Picking Perfect Produce
My husband worked as a produce manager in his other life (that is what we call our young, single days). Because he was a “pro” I have always let him be the family expert on all things produce.
Until recently that worked well, but with four kids and schedules taking us all over town and often in circles I don’t have the luxury of depending on him to shop with me anymore. Not long ago I found myself standing in the produce department feeling really overwhelmed and lost. With a family as large as mine, and for as many trips to the grocery store as I have made in my life, I felt a little foolish for being so lost.
For something that is so common and seems so simple, buying fruit can be deceivingly complex. It is made even more complex by the fact that just about every shopper has their own technique for choosing. That's why if you look closely at most any grocery store produce section you'll notice people squeezing, sniffing and examining their fruit very carefully.
Depending on whom you ask, a watermelon is "ready" when you knock on it and it sounds hollow. Others swear it's only worth buying if it makes a thumping sound. Likewise for cantaloupes. Should a ripe one be soft? Smell sweet? Have no green patches? How am I to know?
Finally, I decided I better do some homework and I want to share it with you!
1. Apples: A ripe apple will be firm and deeply colored. Depending on the variety, there should also be a slight rosy tone (such as with yellow and green apples). If you want to find apples with the best flavor, buy them during apple season, which spans from late summer to early winter.
2. Bananas: Ripe bananas are, of course, yellow, but it's OK to buy them while they're still green if you don't plan on eating them for a few days. What many people do not know is that you can actually refrigerate ripe bananas to extend their freshness (the peel will darken, but the flesh won't be affected). Do not put unripe (green) bananas in the refrigerator, though -- this will interrupt the ripening process.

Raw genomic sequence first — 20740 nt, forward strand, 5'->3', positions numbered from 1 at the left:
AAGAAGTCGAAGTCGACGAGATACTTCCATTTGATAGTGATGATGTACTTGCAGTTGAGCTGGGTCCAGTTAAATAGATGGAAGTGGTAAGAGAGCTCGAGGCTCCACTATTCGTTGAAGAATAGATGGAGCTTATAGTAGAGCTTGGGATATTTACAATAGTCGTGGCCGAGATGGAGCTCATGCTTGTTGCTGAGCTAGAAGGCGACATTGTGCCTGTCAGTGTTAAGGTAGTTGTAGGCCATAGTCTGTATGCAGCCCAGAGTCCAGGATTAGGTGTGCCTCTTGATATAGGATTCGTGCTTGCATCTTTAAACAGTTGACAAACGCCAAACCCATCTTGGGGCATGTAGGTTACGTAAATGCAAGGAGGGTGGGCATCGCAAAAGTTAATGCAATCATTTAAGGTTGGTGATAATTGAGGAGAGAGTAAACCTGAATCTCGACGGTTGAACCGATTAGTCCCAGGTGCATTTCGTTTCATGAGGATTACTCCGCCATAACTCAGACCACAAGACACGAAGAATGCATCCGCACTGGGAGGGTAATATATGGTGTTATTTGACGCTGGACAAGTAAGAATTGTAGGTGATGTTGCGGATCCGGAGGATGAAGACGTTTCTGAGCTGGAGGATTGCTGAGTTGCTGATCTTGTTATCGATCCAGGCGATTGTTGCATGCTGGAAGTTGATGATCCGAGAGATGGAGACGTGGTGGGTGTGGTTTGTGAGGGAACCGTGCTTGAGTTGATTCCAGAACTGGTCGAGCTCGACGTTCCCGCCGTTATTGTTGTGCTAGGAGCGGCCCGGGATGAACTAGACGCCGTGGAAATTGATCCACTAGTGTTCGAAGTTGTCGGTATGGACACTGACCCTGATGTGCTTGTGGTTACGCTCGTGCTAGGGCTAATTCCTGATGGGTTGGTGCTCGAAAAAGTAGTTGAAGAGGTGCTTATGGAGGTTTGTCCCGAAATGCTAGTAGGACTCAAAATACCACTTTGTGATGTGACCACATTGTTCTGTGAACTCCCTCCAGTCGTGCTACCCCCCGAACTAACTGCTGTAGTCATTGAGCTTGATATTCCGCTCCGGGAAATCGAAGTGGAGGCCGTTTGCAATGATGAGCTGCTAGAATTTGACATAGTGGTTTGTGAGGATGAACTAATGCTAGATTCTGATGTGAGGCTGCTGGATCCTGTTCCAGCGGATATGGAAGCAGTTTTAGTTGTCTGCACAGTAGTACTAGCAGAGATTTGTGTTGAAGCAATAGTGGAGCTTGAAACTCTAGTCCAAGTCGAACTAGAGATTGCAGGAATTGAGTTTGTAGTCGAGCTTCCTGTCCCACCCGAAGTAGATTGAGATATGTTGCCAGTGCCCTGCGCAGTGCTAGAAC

3. Blueberries: Look for blueberries that are firm, dry and brightly colored. Pass up those that are watery, moist or dull in color.
4. Cantaloupe: Be choosy when picking a cantaloupe because they're often picked while still unripe so they're not damaged during shipping. You can spot an unripe cantaloupe by its green tones. Instead, look for a cream-colored cantaloupe (with no green patches) that has a slightly soft end (the end opposite the stem). Also, give it a sniff and choose one that smells slightly sweet (but not overly so, which could mean it's too ripe).
5. Grapefruits: Like oranges, don't judge a grapefruit by its color. Instead, look for heavy, thin-skinned fruits that are firm but slightly springy when pressed. Avoid those with thick, rough skins or overly soft spots.
6. Grapes: Ripe grapes are firm and smooth and should still be attached to the stem. Green grapes with a yellowish cast will be sweeter, as will deeply colored red and purple grapes.
7. Honeydew Melons: Look for melons that are free of bruises and areas of broken skin/rind. When approaching ripeness, the melon’s skin transforms from very hard and smooth to a velvety texture and often develops a slight stickiness. Their skins may also wrinkle slightly and give off a mild melon fragrance. If the blossom end yields to gentle pressure, your honeydew is ready to eat.
8. Kiwi: A kiwi is ripe when it gives slightly when pressed. Those that are too hard will not be sweet, while those that are too soft or shriveled are spoiled.
9. Mangoes: Finding a ripe mango can be tricky because they can be yellow, red, green or orange in color. Those that are ready to eat will usually have a yellow hue and should be slightly soft to the touch. Ripe mangoes also have a sweet aroma near the stem end.
10. Oranges: When looking for a ripe orange, don't worry about color. Oranges with green or brown patches can be just as ripe (and some very orange oranges are even injected with food coloring to get that bright color). For the best flavor, look for a firm, heavy orange with a thin, smooth skin.
11. Papaya: Papayas with a red-orange skin are ripe and ready to eat. Those with yellow patches are still fine, but will take a few days to ripen. Avoid papayas that are green or very hard, as they're not fully ripe and won't have a sweet flavor.
12. Pears: Most pears in the supermarket are not yet ripe, so choose those that are firm (but not extremely hard) and free from dark soft spots (brown speckles, though, are OK and may signify a better flavor). Once you get the pears home, leave them on the counter to ripen for a few days (or put them in a paper bag to speed things up).
13. Pineapple: Like strawberries, pineapples don't continue to ripen once they're picked. You can find a ripe pineapple by choosing one that's heavy for its size and has a sweet smell (particularly near the stem). Avoid those that have soft spots or dark patches.
14. Plums: The best plums are those that yield slightly to pressure and have a deep color and semi-soft tip. Plums that feel firm will ripen in a few days, but avoid those that are rock-hard, as they may have been harvested too soon to fully ripen.
15. Raspberries: As raspberries are highly perishable, they should only be purchased one or two days prior to use. Choose berries that are firm, plump and deep in color while avoiding raspberries that are soft, mushy or moldy.